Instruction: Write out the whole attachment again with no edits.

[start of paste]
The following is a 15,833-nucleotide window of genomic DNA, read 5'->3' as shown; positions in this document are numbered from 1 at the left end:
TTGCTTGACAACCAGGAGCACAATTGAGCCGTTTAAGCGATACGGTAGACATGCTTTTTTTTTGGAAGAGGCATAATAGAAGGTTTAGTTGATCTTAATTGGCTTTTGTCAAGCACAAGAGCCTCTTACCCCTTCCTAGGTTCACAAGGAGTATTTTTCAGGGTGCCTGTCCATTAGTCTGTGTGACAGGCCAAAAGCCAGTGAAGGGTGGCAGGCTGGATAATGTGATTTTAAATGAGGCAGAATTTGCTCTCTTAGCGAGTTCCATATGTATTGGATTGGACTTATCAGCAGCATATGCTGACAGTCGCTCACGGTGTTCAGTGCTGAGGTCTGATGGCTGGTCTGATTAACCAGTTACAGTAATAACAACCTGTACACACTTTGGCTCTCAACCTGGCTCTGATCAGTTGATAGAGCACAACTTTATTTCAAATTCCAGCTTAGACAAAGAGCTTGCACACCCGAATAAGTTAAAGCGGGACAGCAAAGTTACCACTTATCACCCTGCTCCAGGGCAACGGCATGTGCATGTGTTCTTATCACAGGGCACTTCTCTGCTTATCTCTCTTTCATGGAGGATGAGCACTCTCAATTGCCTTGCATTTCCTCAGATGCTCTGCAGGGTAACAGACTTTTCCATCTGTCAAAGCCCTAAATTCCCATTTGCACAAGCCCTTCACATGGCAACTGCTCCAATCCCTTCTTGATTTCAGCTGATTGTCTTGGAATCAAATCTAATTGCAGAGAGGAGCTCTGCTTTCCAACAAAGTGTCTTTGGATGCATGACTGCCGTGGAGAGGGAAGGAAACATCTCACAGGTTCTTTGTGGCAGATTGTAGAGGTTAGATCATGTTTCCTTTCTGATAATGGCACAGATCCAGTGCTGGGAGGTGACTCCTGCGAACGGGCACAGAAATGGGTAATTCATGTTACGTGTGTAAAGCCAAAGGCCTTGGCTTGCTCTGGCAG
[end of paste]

The following is a 15,833-nucleotide window of genomic DNA, read 5'->3' as shown; positions in this document are numbered from 1 at the left end:
TTGCTTGACAACCAGGAGCACAATTGAGCCGTTTAAGCGATACGGTAGACATGCTTTTTTTTTGGAAGAGGCATAATAGAAGGTTTAGTTGATCTTAATTGGCTTTTGTCAAGCACAAGAGCCTCTTACCCCTTCCTAGGTTCACAAGGAGTATTTTTCAGGGTGCCTGTCCATTAGTCTGTGTGACAGGCCAAAAGCCAGTGAAGGGTGGCAGGCTGGATAATGTGATTTTAAATGAGGCAGAATTTGCTCTCTTAGCGAGTTCCATATGTATTGGATTGGACTTATCAGCAGCATATGCTGACAGTCGCTCACGGTGTTCAGTGCTGAGGTCTGATGGCTGGTCTGATTAACCAGTTACAGTAATAACAACCTGTACACACTTTGGCTCTCAACCTGGCTCTGATCAGTTGATAGAGCACAACTTTATTTCAAATTCCAGCTTAGACAAAGAGCTTGCACACCCGAATAAGTTAAAGCGGGACAGCAAAGTTACCACTTATCACCCTGCTCCAGGGCAACGGCATGTGCATGTGTTCTTATCACAGGGCACTTCTCTGCTTATCTCTCTTTCATGGAGGATGAGCACTCTCAATTGCCTTGCATTTCCTCAGATGCTCTGCAGGGTAACAGACTTTTCCATCTGTCAAAGCCCTAAATTCCCATTTGCACAAGCCCTTCACATGGCAACTGCTCCAATCCCTTCTTGATTTCAGCTGATTGTCTTGGAATCAAATCTAATTGCAGAGAGGAGCTCTGCTTTCCAACAAAGTGTCTTTGGATGCATGACTGCCGTGGAGAGGGAAGGAAACATCTCACAGGTTCTTTGTGGCAGATTGTAGAGGTTAGATCATGTTTCCTTTCTGATAATGGCACAGATCCAGTGCTGGGAGGTGACTCCTGCGAACGGGCACAGAAATGGGTAATTCATGTTACGTGTGTAAAGCCAAAGGCCTTGGCTTGCTCTGGCAG